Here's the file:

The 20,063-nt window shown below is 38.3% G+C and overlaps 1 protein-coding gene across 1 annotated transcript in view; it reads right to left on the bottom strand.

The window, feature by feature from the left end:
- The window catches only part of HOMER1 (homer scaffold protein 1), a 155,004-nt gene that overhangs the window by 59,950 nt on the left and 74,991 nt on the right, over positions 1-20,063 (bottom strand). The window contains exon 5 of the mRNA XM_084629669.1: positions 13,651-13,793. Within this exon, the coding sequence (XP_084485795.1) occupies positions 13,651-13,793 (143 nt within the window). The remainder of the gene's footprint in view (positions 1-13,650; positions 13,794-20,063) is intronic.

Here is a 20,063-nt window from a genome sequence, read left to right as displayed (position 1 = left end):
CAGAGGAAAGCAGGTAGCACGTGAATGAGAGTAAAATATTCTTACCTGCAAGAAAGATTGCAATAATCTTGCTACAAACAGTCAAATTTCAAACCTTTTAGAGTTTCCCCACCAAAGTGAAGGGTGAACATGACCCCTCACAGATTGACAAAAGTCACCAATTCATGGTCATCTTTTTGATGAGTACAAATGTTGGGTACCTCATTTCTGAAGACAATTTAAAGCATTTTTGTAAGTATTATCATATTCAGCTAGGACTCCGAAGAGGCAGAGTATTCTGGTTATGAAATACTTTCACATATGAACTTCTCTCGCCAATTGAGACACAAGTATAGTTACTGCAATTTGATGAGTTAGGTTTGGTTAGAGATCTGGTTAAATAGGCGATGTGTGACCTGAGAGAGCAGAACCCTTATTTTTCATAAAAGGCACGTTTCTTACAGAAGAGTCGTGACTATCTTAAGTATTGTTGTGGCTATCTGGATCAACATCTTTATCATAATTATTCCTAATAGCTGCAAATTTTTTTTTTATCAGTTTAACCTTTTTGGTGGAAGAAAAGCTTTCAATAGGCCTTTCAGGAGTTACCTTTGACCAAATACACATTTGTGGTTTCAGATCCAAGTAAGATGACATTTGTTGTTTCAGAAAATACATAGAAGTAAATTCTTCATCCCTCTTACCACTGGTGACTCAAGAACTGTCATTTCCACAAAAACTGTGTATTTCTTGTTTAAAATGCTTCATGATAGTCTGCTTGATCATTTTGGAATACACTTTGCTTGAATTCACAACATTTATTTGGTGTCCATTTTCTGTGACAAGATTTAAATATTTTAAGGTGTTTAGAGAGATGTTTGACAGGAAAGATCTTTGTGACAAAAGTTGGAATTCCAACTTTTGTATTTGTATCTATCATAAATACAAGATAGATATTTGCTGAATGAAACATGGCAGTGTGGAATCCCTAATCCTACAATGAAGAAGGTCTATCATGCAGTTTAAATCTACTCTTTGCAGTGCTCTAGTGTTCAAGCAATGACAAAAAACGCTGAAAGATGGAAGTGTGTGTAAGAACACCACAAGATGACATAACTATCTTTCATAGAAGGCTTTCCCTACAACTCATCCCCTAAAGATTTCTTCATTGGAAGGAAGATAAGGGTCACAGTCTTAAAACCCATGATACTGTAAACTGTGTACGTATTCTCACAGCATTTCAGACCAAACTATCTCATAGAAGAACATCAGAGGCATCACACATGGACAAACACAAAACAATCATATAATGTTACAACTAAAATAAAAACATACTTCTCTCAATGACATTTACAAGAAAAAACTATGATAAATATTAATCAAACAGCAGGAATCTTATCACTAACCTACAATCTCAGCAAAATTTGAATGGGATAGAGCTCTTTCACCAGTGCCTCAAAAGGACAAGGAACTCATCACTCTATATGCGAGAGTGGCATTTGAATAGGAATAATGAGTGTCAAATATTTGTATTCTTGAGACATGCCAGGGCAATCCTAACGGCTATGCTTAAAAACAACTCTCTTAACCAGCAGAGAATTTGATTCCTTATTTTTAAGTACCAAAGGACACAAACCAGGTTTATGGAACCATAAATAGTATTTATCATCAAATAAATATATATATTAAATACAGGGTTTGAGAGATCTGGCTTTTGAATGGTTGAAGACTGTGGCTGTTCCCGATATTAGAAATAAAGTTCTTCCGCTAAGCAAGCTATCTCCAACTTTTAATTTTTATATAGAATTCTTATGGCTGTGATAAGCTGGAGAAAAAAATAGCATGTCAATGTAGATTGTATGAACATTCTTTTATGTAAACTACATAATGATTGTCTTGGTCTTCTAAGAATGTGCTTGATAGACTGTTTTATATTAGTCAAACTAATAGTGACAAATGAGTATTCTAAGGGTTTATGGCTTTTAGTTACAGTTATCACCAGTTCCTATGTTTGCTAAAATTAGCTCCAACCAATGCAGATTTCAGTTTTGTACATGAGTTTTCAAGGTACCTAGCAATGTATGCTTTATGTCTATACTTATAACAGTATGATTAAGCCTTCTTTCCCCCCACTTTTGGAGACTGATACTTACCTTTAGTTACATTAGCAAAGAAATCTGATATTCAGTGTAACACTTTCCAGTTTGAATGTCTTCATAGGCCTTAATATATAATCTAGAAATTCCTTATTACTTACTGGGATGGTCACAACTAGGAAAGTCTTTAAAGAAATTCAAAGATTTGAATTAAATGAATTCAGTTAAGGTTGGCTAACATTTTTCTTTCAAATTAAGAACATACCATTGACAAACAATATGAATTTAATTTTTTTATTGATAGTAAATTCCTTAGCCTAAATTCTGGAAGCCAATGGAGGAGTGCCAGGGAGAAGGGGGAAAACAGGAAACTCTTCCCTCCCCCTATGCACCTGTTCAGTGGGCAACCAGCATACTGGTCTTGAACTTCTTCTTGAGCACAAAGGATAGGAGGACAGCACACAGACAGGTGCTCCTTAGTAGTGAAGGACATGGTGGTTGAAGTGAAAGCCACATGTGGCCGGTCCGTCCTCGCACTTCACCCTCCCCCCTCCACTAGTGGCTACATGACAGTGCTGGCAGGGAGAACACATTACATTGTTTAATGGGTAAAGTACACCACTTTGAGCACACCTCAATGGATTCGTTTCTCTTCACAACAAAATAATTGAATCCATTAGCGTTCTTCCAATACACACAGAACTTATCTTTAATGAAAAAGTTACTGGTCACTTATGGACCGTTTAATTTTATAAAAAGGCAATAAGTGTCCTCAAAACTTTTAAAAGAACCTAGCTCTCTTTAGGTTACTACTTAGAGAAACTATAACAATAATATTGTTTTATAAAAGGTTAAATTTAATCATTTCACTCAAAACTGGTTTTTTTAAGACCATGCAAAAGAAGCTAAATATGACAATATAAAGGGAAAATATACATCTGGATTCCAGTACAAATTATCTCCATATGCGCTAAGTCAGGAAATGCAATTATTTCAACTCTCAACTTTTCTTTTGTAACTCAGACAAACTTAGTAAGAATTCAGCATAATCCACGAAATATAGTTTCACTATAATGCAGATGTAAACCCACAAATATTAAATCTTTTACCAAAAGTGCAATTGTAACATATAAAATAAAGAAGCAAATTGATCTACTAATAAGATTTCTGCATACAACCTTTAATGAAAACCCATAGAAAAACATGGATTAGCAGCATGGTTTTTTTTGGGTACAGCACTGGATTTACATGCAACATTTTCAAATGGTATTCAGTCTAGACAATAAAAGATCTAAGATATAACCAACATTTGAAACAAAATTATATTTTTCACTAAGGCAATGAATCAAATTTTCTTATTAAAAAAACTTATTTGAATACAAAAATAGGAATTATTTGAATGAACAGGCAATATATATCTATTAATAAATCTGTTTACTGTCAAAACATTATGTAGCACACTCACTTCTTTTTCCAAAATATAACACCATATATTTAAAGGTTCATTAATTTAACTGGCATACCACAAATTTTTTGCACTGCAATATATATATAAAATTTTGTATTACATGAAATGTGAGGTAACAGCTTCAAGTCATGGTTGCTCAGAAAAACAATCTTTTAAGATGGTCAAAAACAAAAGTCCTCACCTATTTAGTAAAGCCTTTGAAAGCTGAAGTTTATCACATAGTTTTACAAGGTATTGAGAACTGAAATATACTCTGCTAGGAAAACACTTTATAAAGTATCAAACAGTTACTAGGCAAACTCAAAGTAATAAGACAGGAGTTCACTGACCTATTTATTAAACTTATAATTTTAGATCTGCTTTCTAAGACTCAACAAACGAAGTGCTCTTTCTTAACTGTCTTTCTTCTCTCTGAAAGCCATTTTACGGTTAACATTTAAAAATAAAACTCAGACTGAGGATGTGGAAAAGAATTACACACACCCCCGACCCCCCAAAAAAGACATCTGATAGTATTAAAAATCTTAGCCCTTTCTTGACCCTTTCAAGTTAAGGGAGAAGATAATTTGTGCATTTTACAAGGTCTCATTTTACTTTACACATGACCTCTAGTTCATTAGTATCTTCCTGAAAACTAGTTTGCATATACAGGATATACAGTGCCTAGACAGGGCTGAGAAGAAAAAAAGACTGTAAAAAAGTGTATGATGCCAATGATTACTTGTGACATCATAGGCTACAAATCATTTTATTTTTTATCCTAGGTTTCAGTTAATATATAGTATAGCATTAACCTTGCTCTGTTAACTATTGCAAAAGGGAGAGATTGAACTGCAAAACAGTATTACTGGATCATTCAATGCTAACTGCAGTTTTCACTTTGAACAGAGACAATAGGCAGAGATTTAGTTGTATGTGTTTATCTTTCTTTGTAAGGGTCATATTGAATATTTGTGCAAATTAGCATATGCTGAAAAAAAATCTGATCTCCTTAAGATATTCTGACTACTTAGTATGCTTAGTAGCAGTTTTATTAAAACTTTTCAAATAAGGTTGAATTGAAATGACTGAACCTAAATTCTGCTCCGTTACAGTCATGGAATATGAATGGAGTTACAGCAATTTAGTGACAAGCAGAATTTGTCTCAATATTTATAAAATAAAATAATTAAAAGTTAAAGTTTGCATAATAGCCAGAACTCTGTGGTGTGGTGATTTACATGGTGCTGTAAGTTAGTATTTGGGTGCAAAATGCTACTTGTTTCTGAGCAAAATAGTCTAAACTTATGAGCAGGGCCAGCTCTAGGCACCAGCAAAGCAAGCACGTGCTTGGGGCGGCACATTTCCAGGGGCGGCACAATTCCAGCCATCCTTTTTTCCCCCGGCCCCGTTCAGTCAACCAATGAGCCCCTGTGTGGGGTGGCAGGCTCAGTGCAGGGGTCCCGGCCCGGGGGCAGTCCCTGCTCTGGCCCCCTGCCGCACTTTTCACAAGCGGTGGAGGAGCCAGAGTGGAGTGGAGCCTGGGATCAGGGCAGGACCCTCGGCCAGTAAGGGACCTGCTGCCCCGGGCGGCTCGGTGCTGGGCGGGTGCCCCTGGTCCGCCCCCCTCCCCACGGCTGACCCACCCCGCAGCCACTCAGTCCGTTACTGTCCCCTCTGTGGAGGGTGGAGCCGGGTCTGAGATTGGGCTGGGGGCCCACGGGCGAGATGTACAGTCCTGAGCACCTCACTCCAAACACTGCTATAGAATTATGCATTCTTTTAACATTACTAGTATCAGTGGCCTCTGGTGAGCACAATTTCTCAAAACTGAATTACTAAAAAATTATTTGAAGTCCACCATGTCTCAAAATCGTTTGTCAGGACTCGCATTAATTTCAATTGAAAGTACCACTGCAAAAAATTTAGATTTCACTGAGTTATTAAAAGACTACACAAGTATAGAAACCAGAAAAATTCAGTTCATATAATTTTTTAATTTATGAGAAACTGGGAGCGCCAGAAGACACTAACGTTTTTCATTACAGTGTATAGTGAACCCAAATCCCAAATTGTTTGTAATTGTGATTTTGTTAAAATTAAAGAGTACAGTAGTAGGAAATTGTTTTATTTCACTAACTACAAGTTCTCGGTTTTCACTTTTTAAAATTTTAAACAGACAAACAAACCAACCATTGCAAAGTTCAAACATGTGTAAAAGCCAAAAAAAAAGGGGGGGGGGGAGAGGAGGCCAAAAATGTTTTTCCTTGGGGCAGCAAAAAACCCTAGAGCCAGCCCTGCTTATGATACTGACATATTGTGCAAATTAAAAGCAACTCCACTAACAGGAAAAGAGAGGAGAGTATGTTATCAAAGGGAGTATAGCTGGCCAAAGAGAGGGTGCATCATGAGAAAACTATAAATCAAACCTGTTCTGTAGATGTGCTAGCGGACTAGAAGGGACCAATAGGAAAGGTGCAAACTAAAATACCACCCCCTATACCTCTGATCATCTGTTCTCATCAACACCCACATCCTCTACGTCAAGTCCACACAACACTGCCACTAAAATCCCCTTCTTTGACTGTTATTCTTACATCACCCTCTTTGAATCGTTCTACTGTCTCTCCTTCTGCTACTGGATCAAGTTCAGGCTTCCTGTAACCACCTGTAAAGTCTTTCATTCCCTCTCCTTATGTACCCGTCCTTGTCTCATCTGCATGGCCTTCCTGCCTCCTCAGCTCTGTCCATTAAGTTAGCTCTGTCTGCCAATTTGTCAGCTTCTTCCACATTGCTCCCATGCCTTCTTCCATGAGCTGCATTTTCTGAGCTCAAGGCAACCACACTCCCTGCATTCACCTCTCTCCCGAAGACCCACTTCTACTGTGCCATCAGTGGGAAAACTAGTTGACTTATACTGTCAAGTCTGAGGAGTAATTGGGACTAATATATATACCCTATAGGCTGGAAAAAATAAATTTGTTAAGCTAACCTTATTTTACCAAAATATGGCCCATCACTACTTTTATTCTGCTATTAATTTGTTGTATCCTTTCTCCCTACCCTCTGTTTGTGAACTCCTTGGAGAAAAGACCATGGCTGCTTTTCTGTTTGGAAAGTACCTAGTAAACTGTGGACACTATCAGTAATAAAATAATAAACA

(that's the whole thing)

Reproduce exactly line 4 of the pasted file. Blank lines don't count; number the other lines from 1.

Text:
Here is a 20,063-nt window from a genome sequence, read left to right as displayed (position 1 = left end):